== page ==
FT.com operates a tiered access model: free registration for access to 10 articles over 30 days; a standard paid-for subscription and a more expensive premium package. Money Supply became part of this model last week - a move that was always planned for the blog since its launch last year and that has been held up by necessary technical work, Robert Shrimsley, managing editor of FT.com, told Journalism.co.uk.
Shrimsley said he expects more FT.com blogs to move behind the subscription wall by the end of the year, with specialist, analysis and news-led blogs the most likely candidates. Last year the editor of one of FT.com's most successful blogs, Alphaville, told Journalism.co.uk that it would stay free and help drive new readers to the FT by linking to and being referenced by other websites.
"We've got clear evidence that people are prepared to pay for what they consider valuable content. You've got other news organisations like the New York Times essentially copying our business model so clearly people believe this is working. So as long as you provide a valuable content and value for money, the evidence is that people are prepared to pay," said Shrimsley.
"It's absolutely our intention that other FT blogs will [go behind the subscription wall]. I can't give you a list today, but it's absolutely our intention. Some will and some won't. I think those that are pure comment, some of our columnists who carry on their writing in a blog format as well, I don't think you could say that was material you could charge for because it's really straight comment and opinion. The blogs that I think provided added value, we certainly expect others to come. Not all, but certainly others, I would be very surprised if there aren't others in the pay structure by the end of the year."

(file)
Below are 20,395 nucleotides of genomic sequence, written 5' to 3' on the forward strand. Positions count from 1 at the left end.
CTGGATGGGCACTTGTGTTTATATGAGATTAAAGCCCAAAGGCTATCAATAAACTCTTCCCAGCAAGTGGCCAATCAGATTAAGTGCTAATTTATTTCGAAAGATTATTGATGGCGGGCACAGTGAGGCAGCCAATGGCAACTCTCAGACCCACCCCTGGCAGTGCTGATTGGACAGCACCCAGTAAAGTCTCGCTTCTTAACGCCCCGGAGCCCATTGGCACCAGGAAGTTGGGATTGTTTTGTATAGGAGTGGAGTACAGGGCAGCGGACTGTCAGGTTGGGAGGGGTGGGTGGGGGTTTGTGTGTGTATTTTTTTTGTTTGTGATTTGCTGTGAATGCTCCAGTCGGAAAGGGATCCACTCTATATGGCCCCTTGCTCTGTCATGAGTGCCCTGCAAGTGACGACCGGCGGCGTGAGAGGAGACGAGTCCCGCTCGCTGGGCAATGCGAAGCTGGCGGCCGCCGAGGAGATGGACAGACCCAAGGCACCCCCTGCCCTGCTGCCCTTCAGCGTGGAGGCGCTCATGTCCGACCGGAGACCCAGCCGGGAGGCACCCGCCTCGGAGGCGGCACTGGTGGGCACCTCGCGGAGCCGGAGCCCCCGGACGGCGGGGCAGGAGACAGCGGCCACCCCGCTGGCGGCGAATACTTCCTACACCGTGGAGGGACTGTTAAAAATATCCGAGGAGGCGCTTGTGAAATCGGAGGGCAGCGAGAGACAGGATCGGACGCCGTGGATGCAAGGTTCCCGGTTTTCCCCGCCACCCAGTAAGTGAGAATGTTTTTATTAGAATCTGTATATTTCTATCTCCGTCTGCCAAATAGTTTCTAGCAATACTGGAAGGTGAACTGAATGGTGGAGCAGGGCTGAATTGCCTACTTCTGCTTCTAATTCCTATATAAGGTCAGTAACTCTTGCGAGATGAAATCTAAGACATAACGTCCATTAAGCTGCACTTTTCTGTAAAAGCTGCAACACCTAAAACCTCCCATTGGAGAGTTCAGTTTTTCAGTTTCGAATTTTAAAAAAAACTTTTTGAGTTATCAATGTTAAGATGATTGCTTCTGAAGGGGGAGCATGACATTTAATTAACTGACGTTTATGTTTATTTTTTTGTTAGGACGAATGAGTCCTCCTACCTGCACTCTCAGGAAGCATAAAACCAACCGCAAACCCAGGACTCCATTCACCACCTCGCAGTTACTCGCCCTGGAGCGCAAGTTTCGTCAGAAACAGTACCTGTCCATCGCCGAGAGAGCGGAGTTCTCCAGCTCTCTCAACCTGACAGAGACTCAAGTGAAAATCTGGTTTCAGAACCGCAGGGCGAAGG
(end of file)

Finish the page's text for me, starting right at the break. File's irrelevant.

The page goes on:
According to figures released last month, FT.com has more than two million registered users and 126,281 digital subscribers. But commenters on the Money Supply blog have criticised the decision suggesting taking blogs behind a paywall will force print subscribers to pay twice for access. A print and digital subscription is available, but at a cost of £1 more a week than the weekly print subscription.
"Money Supply was never going to be a big mainstream blog - it's far too wonky for that - but it's written by smart people, and it has very good content, and it had a real chance of becoming part of the broader online conversation. But there’s now essentially zero chance that its audience will grow substantially from its present low level," writes Reuters' blogger Felix Salmon on the FT's decision.
But Shrimsley maintained that the plan to move Money Supply had been in place since launch. The blog is currently the site's fourth most popular and while it expects to lose readers as a result of the shift, its typically FT content will retain a paying audience, while the blog format will offer a different approach to its subject, he said.
"It's absolutely core content, our best economics writers writing about what is going to happen in central bank and fiscal policy, stuff that moves markets. This is stuff that our readers really want to know; they want to glean every morsel of information and insight. This is so core to what we do that we absolutely shouldn't be giving it away," he said.
Free daily newsletter
- Financial Times launches new tool to help 'knowledge-hungry' subscribers track their reading
- Newsroom diversity, storytelling and photography: Here is your weekly journalism news update
- The Financial Times mixes journalism with performance to engage wider audiences
- The changing relationship between news organisations and their audiences
- What are bridge roles in media organisations?